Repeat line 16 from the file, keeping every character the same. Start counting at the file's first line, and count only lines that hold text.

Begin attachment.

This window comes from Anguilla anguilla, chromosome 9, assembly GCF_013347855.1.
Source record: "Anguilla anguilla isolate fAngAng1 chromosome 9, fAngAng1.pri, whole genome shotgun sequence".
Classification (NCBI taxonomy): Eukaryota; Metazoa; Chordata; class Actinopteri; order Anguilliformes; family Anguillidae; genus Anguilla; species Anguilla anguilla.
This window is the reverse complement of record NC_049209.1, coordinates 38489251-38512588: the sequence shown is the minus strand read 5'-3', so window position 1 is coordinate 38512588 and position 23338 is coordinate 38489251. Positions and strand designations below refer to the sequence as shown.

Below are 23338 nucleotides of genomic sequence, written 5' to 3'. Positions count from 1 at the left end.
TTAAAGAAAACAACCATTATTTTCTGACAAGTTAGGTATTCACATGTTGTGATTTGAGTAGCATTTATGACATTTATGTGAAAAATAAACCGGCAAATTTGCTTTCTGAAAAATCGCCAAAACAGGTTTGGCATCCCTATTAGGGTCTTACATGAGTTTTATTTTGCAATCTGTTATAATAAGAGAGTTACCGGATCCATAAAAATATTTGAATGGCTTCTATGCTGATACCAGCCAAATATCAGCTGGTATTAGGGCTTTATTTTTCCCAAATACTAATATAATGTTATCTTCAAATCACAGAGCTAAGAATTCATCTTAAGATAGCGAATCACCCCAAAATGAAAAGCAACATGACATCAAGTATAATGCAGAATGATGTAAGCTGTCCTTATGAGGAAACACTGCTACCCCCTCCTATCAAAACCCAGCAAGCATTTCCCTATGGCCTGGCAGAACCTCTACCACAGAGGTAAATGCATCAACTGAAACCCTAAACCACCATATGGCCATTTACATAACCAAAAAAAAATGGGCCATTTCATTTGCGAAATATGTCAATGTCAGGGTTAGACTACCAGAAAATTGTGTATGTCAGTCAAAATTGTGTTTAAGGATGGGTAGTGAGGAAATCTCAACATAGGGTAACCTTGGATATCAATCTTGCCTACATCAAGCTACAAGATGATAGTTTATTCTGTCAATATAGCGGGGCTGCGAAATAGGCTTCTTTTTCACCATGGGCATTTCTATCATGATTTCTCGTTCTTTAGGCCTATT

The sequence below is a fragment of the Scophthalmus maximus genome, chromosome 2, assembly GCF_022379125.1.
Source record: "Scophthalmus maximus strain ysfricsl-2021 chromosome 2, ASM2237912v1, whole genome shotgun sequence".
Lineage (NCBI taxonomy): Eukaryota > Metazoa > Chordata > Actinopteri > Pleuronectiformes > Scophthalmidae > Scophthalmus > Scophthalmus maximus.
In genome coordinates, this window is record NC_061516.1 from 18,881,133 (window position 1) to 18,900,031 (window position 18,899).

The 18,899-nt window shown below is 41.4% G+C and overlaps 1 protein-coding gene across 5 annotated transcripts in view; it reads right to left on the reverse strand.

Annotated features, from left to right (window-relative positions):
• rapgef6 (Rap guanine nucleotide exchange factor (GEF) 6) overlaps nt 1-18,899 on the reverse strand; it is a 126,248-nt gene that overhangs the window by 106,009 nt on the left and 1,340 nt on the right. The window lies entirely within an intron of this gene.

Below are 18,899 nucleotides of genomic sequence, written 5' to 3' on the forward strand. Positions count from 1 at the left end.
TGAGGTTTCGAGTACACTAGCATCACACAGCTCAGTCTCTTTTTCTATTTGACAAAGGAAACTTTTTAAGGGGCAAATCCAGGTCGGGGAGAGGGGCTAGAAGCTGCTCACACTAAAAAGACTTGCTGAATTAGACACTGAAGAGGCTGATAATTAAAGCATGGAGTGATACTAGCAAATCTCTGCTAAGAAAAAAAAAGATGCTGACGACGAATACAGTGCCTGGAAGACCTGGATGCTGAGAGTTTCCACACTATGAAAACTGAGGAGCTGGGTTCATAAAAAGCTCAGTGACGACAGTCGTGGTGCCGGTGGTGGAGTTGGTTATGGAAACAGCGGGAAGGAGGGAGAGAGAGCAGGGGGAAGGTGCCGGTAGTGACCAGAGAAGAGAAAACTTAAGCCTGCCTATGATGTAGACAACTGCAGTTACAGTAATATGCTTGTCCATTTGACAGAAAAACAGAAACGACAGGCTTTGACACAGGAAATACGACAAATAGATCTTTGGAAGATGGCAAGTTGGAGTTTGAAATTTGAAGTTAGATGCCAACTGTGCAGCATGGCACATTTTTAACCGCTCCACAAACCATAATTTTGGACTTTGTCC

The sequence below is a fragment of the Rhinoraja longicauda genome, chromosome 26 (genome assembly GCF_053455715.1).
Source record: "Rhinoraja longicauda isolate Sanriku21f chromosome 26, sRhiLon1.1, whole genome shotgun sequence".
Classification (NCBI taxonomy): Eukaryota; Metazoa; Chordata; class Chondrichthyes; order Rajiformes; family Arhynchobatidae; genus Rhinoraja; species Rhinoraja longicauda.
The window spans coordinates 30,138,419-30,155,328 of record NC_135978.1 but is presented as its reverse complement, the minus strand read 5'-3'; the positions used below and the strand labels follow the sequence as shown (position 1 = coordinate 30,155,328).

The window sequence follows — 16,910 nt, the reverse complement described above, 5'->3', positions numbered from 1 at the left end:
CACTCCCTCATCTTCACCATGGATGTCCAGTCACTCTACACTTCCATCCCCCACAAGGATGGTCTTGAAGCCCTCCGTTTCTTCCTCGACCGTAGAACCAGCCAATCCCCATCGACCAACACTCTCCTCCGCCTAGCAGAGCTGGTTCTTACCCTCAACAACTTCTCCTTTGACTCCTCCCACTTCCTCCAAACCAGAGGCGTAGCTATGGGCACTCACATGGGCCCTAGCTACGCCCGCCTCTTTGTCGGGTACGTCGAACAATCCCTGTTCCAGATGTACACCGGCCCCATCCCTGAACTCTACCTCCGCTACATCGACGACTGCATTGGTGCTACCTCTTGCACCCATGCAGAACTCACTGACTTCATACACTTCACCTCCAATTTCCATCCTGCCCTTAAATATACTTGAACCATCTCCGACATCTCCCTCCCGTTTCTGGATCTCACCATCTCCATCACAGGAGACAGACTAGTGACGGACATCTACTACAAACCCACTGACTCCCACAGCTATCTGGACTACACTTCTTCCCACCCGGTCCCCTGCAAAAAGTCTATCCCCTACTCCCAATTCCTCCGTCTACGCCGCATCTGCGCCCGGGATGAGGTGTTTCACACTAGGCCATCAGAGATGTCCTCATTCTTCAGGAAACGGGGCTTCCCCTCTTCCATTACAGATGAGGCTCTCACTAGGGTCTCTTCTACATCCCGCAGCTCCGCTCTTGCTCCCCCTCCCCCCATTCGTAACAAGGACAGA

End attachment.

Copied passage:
The sequence below is a fragment of the Rhinoraja longicauda genome, chromosome 26 (genome assembly GCF_053455715.1).